Dutch court urged to hear case over deadly Israeli Gaza strike

The Hague (AFP) –


A Dutch court heard preliminary arguments Tuesday in a case about a deadly 2014 Israeli air strike, in which Israeli prime ministerial candidate Benny Gantz is one of two named defendants.

A Dutch-Palestinian seeking justice for his relatives killed in the air strike urged the court to go ahead with a trial for war crimes.

This preliminary hearing to determine whether or not it should try the case started as Israelis go to the polls to elect a new government -- with Gantz a leading candidate for the prime minister's post.

Gantz, 60 was the chief of general staff of the Israeli defence force at the time of the Gaza bombing as part of Operation Protective Edge, in which Ismail Ziada said six of his relatives were killed.

The second defendant is former Israeli air force chief Amir Eshel, 60.

"I am seeking justice," Ziada told judges at The Hague's District Court. He would not get a fair hearing before an Israeli court, he argued, because it "discriminated against Palestinians seeking accountability for war crimes".

Ziada's mother, three brothers, a sister-in-law, a young nephew and a friend were killed in the strike on Bureij refugee camp in Gaza on July 20, 2014.

Israel said it launched Protective Edge at the time to stop rocket fire against its citizens and destroy tunnels used for smuggling weapons and militants.

"As a Palestinian, my client has no access to a partial and independent judge" before an Israeli court, Ziada's lawyer Liesbeth Zegveld told the judges.

"In other words, it's impossible for him to take his claim anywhere else," she said.

During an emotional statement, Ziada showed pictures of his dead relatives, telling the judges "much depends on the outcome of this judicial process", which he called a "David versus Goliath" legal battle.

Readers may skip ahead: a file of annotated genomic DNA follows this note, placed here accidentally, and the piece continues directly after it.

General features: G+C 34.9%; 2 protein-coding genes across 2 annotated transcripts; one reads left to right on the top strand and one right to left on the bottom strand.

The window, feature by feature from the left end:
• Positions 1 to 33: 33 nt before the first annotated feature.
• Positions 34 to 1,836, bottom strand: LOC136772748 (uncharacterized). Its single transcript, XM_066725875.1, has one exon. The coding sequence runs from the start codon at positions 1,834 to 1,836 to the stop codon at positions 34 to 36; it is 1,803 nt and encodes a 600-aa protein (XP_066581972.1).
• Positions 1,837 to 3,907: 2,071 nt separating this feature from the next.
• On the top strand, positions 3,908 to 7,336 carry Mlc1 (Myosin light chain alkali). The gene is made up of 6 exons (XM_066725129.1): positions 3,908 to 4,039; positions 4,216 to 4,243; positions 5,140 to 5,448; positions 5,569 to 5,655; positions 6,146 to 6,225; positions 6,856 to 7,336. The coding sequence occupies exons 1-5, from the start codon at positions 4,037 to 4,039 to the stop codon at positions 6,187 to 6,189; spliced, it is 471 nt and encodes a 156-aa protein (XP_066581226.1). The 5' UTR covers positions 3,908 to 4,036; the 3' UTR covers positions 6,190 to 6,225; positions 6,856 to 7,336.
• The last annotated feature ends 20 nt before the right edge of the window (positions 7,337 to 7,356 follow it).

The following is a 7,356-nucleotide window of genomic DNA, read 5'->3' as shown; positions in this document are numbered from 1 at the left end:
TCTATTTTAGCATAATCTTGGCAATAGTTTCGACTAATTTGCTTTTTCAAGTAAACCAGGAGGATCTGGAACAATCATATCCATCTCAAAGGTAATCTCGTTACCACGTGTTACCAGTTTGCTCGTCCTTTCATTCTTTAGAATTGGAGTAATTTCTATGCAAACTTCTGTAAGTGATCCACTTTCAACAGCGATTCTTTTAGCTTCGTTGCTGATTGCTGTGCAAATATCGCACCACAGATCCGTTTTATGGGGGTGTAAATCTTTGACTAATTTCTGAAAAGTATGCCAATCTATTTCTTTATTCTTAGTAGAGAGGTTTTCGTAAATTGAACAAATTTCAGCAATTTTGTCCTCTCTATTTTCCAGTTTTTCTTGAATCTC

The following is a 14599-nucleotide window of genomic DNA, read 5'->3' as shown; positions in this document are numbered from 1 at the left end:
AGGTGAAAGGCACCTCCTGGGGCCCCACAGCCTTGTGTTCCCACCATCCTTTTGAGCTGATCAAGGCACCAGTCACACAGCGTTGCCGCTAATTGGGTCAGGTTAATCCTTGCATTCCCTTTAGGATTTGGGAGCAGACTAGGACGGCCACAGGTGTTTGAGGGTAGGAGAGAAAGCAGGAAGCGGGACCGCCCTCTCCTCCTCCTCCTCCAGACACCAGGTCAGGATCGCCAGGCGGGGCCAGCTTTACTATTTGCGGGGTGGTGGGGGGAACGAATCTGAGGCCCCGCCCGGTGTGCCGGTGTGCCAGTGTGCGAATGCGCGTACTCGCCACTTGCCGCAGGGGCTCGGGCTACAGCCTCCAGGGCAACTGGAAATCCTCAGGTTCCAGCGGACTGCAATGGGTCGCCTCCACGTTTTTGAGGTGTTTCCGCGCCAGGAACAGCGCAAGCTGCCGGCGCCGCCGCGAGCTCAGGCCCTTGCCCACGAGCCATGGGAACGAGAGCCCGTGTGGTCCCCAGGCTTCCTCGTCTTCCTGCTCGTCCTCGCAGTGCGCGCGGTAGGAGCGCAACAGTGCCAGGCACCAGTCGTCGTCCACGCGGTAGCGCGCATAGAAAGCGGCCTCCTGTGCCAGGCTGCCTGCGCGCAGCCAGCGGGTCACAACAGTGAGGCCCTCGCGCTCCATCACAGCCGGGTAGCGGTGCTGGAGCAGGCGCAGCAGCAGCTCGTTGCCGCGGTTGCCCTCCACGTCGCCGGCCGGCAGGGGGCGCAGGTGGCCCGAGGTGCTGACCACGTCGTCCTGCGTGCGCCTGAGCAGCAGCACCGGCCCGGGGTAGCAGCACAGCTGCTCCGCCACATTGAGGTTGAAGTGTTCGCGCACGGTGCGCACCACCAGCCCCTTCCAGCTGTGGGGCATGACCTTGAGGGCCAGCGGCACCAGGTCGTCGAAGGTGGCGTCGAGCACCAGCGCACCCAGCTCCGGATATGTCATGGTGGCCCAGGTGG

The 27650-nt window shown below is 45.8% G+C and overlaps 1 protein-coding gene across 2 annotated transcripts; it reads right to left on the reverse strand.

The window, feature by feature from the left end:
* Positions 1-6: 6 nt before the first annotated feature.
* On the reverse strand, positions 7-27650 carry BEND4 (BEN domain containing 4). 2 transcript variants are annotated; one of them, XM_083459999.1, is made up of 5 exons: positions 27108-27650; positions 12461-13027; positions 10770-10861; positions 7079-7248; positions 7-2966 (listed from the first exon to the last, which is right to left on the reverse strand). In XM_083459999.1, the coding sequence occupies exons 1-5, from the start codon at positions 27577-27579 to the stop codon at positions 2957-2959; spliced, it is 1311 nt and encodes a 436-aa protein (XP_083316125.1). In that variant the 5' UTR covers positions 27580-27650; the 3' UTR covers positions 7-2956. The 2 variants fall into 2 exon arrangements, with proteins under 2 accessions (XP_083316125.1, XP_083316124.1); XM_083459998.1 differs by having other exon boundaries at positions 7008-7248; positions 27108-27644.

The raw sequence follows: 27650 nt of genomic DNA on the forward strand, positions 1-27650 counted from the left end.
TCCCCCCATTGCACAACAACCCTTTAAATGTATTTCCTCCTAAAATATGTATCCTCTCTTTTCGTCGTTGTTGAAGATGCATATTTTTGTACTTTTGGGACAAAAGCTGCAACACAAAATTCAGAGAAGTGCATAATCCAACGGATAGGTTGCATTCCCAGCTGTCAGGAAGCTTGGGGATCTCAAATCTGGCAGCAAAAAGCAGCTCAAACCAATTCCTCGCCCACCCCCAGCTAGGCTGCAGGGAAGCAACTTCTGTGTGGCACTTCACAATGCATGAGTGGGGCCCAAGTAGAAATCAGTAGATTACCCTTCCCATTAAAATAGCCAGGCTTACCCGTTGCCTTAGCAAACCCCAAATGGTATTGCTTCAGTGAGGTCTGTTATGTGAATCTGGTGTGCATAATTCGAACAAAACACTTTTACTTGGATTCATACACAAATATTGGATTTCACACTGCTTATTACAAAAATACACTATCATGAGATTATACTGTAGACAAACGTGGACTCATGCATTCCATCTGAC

Zegveld argued that the case could be heard under Dutch law, which says that it has universal jurisdiction in civil cases for citizens who are unable to get justice for war crimes elsewhere.

"Both Gantz and Eshel are without a doubt liable for their actions," Zegveld said.

- 'No jurisdiction' -

Ziada's arguments, however, were dismissed by lawyers representing Gantz and Eshel -- who did not themselves attend the hearing.

"It is not up to the Dutch court to judge military actions of Israel, just as it is not up to an Israeli court to judge Dutch military actions in Afghanistan, Iraq and the former Yugoslavia," Thom Dieben told the judges.

"There is no good reason why the plaintiff cannot and has not filed his claim before the Israeli courts," another lawyer, Cathalijne van der Plas, added.

"It is a case that has no connection with the Netherlands and derives from a situation... thousands of kilometres away, and relates to sovereign military intervention by the state of Israel in the context of an authorised military operation."

The two lawyers accused Ziada of wanting to create an "international podium to conduct an anti-Israel campaign."

"The only possible conclusion here is that your court does not have jurisdiction to hear the case," said Van der Plas.

Judges are expected to hand down a ruling within the next two months.

In total, Operation Protective Edge left 2,251 dead on the Palestinian side, most of them civilians, and 74 on the Israeli side, most of them soldiers.